The Baggara of Sudan
A cluster of 14 Baggara tribes.
These Baggara tribes live in the plains of Sudan's Darfur, North Kordofan, and South Kordofan provinces. The region is well suited for grazing cattle and varies from sparse scrub lands in the northern areas to arid and semi-arid wilderness lands to wooded fields. It only rains during the wet season, primarily from June to September.
The Baggara have traced their origin back several centuries to the days before Mohammed. They claim to be connected to the Juhayna of the Hejaz (region of northwestern Saudi Arabia). Over the centuries, they have become widely scattered across the plains of North Central Africa. Different groups tend to be concentrated in certain regions, but there are no purely Baggara areas.
What are their lives like?
The nomadic Baggara live in camp units called furgan. Members of the furgan generally belong to one or more family line. The Baggara live in simple, dome-shaped tents, which are portable structures that can be easily packed and moved with the herds. The tents are built by placing saplings into holes in the ground, then bending them over and tying them at the top. Smaller branches are tied into the frame, then covered with thatch or canvas mats. The tents are arranged in a circle, into which the cattle are brought for the night.
Although most Baggara tribes are nomadic, there are some that live in farming communities or towns. Their houses are built of mud bricks and have thatched roofs. Corrals for the young animals are built inside the compounds. Grazing land is usually shared, but farm land is owned individually.
The Baggara are somewhat unusual in that the women work to provide the income needed to maintain the households. They earn cash by milking the cows and selling the milk or milk products. Their earnings are either kept or spent on household items. A married woman owns the tent as well as all of its housekeeping contents. The men are primarily involved with caring for the herds. They also plant and harvest the crops.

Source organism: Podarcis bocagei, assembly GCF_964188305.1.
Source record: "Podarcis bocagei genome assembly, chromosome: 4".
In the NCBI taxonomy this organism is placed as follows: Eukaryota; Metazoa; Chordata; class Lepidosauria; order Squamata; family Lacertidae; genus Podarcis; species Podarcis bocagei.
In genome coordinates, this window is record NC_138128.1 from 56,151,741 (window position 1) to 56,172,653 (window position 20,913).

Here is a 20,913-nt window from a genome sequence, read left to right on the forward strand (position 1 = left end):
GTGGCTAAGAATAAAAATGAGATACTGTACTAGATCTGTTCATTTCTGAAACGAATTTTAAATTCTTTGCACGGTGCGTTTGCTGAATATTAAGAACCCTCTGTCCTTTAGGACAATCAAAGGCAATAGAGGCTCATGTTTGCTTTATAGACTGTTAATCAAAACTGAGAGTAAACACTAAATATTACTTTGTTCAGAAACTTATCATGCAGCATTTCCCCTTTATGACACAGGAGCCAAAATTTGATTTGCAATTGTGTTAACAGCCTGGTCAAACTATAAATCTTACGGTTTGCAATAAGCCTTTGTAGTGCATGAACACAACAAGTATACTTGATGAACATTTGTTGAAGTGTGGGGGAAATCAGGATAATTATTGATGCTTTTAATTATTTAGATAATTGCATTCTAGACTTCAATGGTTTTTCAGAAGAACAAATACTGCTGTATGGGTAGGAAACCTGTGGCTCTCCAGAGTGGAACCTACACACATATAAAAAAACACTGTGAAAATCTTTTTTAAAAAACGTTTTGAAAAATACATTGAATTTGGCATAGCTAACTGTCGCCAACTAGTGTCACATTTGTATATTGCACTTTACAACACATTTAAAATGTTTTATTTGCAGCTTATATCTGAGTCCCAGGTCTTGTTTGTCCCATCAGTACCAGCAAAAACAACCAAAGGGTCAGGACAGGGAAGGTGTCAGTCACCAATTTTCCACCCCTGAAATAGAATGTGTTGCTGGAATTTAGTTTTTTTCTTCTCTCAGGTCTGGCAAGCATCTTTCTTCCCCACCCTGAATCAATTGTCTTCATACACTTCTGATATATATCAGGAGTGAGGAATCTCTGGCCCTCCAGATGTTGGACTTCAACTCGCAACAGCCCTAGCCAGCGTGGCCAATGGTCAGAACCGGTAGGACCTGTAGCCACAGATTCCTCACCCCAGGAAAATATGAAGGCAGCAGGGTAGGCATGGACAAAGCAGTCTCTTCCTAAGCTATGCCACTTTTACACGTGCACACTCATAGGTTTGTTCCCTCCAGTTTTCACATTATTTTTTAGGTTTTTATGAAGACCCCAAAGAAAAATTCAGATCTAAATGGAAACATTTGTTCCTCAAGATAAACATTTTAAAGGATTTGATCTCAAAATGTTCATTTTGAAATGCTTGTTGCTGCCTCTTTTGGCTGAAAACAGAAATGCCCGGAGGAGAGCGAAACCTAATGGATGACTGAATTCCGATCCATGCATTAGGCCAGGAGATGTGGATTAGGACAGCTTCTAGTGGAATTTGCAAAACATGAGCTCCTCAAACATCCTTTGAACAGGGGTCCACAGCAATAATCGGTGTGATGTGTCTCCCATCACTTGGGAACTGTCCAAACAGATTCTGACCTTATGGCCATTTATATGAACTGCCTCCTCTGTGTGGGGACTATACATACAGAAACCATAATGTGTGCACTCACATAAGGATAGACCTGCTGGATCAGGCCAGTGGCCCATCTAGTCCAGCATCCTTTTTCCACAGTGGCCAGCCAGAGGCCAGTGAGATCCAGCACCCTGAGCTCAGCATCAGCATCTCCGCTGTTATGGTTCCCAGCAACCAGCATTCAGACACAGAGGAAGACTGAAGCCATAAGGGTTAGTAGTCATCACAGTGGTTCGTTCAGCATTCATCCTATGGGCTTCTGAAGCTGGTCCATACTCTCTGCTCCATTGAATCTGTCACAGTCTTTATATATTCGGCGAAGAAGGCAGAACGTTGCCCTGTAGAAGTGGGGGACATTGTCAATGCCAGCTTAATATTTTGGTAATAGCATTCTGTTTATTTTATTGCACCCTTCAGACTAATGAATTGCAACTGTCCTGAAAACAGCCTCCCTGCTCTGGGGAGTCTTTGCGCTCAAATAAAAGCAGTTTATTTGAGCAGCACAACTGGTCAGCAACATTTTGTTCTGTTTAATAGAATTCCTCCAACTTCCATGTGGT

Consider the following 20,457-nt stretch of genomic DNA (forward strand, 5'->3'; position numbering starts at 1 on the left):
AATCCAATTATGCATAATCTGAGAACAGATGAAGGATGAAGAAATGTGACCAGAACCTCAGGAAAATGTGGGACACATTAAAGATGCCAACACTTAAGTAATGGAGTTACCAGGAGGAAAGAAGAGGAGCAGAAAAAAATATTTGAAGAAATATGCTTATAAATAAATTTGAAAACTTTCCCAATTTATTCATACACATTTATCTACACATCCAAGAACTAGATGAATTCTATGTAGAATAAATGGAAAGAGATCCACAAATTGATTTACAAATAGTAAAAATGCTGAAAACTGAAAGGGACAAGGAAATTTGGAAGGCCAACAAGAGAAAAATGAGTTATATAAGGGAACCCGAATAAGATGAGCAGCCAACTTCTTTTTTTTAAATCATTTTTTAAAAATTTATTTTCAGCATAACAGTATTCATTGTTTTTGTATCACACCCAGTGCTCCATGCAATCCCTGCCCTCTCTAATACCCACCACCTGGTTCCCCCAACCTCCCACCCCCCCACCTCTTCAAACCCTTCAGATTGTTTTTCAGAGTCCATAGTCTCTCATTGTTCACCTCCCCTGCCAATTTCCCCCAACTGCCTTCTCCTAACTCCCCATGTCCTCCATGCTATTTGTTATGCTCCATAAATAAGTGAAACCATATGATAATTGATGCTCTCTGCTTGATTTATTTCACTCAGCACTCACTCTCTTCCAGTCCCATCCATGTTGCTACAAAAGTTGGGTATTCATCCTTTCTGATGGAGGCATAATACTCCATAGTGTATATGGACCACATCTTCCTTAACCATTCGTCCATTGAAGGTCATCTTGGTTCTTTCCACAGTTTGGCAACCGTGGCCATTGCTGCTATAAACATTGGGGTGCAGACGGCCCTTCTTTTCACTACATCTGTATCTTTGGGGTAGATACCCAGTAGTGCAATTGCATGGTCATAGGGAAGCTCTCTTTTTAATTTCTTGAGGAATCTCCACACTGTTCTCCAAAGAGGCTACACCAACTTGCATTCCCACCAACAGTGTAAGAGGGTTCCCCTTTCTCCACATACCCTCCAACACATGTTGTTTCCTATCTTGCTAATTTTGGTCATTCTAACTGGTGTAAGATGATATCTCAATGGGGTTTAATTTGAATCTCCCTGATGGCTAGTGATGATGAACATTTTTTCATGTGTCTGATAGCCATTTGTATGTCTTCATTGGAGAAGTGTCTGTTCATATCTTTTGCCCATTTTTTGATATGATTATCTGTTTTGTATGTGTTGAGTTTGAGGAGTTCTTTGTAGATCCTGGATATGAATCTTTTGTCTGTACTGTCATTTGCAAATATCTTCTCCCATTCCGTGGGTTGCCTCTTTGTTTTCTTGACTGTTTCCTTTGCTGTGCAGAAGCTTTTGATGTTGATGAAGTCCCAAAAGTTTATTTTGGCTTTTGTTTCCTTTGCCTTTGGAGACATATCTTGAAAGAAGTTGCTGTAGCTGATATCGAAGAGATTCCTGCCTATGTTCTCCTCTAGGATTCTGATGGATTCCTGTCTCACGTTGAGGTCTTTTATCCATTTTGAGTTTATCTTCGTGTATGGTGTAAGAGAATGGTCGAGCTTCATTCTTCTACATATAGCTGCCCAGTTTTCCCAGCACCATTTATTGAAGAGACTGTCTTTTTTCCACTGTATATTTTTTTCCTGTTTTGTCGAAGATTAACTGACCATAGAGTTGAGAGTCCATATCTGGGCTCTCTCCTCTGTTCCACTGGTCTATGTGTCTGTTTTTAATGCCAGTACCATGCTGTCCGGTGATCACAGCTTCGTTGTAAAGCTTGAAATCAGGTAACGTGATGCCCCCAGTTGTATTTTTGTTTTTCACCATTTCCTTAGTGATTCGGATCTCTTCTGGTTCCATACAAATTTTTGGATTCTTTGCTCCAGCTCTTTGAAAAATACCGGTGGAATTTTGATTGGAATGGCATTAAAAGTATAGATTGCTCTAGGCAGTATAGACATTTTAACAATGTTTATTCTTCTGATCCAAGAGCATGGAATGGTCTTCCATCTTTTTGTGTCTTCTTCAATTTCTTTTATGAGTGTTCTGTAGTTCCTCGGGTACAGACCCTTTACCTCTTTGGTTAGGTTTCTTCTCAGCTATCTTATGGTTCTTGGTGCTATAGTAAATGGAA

Baggara marriages are often polygamous. If a man has two wives, one may live in a pastoral camp, while the other lives in a farming village.
Cross cousin marriages are preferred. A "bride price" is provided by the future husband and his near relatives. Part of this money is used to purchase household items, while some of it is used to buy food for the marriage celebration that takes place in the bride's camp. After the wedding, the newlyweds live near the bride's parents. Later, they move to a place chosen by the husband. On this occasion, the groom's family provides another feast.
Baggara society is patrilineal, which means that the line of descent is traced through the males. Traditionally each camp is headed by a male leader called shaykh. Although this position is generally inherited, all of the adult male members of a camp must agree on the man who is to fill the position. The shaykh does not rule the camp, but rather acts as the spokesperson for the decision-making males of the camp. However, he may also have a considerable amount of influence, depending on his wisdom and economic status.
What are their beliefs?
The Baggara hold various religious celebrations and also place importance on many life stage transitions.
What are their needs?
At the present time, there are no missions agencies working among any of the Baggara tribes. There is a great need for qualified laborers to live and work among these Muslims. Concentrated prayer and evangelism efforts are necessary in order to penetrate their hearts with the Gospel.
© Copyright 1997
Bethany World Prayer Center
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